Missing Teeth & Implants
When a tooth is lost, it’s best to replace it as soon as possible to avoid complications, which include the shifting of remaining teeth and the gradual wasting away of the bone structure.
Options for Replacing a Missing Tooth (or Teeth)
1. Removable Denture: A removable appliance that replaces one or multiple teeth. For the most part, they replace the part of the teeth that are visible (the crowns).
- Simplest option – no surgery involved.
- Least expensive option.
- It’s removable
- It sits on the gums and is not in fixed in the jaw (it does not stimulate the jawbone preventing it from wasting away).
- Clasps attaching to the adjacent teeth are visible.
- Could potentially hinder normal taste sensation if the denture acrylic covers taste buds.
2. Bridge: A bridge is a fixed prosthesis used to replace one or multiple missing teeth. This is done by trimming the teeth on either side of the missing tooth creating stumps. Then an impression is taken and sent to a lab where they fabricate a prosthesis that is cemented onto the two trimmed teeth, connecting them together, forming a “bridge”.
- If the teeth on either side of the empty space have large fillings or root canals and need to be crowned (capped) anyway, this can be a great option as the bridge is basically two crowns connected to one another.
- If the teeth on either side of the space are healthy, sound tooth structure needs to be removed.
- Sometimes the nerves of the teeth that are getting trimmed become inflamed and may require a root canal, which renders the tooth non-vital and more fragile.
- Bridges are usually more difficult to maintain. The number one reason bridges fail is due to lack of maintenance (they need to be flossed daily with a special floss threader).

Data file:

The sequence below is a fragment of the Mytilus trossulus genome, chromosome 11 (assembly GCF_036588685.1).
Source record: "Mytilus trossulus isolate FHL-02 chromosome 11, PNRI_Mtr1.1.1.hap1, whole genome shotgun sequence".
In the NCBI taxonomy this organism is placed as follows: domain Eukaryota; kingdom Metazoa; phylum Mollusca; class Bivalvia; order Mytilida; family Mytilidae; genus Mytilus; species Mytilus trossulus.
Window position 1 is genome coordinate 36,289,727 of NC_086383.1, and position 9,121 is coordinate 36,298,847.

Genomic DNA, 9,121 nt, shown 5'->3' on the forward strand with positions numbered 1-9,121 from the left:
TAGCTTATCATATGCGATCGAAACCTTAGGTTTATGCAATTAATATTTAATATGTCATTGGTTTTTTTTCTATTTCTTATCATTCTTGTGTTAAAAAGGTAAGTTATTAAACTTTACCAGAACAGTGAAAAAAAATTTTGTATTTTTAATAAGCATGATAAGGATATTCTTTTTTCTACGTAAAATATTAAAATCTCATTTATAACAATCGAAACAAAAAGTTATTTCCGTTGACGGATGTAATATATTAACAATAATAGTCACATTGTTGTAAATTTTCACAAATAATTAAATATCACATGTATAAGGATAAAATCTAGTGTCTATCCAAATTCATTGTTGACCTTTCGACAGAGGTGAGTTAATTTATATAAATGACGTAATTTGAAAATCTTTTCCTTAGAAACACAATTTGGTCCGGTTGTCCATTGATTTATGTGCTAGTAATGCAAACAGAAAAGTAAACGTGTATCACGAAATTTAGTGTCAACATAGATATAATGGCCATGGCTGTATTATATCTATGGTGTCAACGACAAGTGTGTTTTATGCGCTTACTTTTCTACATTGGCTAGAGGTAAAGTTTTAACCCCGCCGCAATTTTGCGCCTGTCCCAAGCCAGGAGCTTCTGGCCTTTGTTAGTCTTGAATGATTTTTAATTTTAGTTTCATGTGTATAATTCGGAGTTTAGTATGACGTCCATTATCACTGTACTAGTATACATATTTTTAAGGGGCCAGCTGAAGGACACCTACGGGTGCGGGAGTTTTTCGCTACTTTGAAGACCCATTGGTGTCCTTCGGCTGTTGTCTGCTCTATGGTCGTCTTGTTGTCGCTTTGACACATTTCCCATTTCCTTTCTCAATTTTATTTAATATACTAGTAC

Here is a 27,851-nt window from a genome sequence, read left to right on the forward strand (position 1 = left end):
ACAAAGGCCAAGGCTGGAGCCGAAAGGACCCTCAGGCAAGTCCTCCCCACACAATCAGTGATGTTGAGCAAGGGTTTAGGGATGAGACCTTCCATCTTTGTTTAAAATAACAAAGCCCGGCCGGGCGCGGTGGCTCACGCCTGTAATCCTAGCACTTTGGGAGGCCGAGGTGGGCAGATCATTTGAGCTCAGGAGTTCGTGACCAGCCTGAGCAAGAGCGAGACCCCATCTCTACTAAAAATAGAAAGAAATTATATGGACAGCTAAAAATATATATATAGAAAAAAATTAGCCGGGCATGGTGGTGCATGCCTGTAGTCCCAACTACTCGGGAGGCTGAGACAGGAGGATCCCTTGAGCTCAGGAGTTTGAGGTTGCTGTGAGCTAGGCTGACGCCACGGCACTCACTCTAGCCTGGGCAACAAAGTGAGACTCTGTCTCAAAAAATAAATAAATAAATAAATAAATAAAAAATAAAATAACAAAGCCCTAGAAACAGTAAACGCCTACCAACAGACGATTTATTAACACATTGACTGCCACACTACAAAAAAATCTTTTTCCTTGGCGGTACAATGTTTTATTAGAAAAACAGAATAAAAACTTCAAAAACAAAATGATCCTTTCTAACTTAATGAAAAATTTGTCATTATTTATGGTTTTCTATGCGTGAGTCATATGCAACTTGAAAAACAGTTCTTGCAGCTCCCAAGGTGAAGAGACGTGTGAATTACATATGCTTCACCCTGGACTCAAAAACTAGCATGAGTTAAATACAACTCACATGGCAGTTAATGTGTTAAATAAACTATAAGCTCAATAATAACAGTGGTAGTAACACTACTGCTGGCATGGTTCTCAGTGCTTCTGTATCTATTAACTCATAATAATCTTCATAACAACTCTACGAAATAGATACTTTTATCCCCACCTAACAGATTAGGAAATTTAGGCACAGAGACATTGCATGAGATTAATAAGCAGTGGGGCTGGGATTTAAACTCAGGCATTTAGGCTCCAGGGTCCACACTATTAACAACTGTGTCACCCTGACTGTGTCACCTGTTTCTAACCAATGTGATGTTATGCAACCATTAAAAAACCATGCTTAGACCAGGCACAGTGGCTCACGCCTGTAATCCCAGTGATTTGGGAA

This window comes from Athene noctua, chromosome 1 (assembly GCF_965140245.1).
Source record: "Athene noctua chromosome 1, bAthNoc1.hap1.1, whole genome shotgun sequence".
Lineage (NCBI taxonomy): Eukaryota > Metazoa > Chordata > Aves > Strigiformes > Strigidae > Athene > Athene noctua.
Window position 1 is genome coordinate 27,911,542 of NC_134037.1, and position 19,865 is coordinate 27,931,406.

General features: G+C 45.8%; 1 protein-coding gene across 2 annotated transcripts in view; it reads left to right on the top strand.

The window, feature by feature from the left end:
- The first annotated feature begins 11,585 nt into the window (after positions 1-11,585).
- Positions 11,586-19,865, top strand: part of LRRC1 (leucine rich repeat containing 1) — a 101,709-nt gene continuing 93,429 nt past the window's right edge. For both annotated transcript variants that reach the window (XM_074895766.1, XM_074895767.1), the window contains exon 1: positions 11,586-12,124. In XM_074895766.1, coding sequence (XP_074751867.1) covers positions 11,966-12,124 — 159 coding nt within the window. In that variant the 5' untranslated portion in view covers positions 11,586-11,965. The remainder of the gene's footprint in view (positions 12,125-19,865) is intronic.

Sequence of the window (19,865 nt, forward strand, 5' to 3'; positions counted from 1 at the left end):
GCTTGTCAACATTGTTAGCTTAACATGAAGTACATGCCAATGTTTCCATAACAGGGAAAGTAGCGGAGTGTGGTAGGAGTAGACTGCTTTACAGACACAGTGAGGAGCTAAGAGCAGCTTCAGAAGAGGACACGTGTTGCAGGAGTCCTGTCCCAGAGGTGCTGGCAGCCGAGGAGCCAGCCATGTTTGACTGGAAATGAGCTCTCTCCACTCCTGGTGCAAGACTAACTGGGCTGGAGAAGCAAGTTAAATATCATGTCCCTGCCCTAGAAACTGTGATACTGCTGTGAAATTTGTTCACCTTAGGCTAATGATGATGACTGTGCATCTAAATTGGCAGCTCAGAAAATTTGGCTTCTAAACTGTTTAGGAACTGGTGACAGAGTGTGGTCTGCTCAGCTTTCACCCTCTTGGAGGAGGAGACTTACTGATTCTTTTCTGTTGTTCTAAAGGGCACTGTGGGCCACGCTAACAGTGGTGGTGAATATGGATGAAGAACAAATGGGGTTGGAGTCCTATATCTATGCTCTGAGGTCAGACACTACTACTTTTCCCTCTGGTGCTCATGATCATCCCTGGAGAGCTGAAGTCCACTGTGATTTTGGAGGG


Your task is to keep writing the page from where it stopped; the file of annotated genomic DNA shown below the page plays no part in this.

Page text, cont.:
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3. Implant: A dental implant is made of a titanium root-shaped post that replaces the natural root. The implant is placed in the jawbone where it is left to form an intimate connection with the surrounding bone. This usually takes between 3 to 6 months. After healing, a crown is fabricated and placed on the implant, best replicating the form and function of the natural missing tooth.
- It best reproduces what was there naturally – the implant reproduces the root and the tooth crown.
- The teeth on either side of the space are not trimmed.
- The implant is placed in the jawbone, thereby stimulating the bone (and the bone is not lost by wasting).
- No special home cleaning techniques are needed, just regular brushing and flossing.
- It will likely last longer than any of the other options.
- It costs less in the long-term.
- It takes more time than any of the other options.
- It costs more in the short term.
We would be more than happy to discuss your options in more detail and show you models to see which one suits you best during your consultation appointment.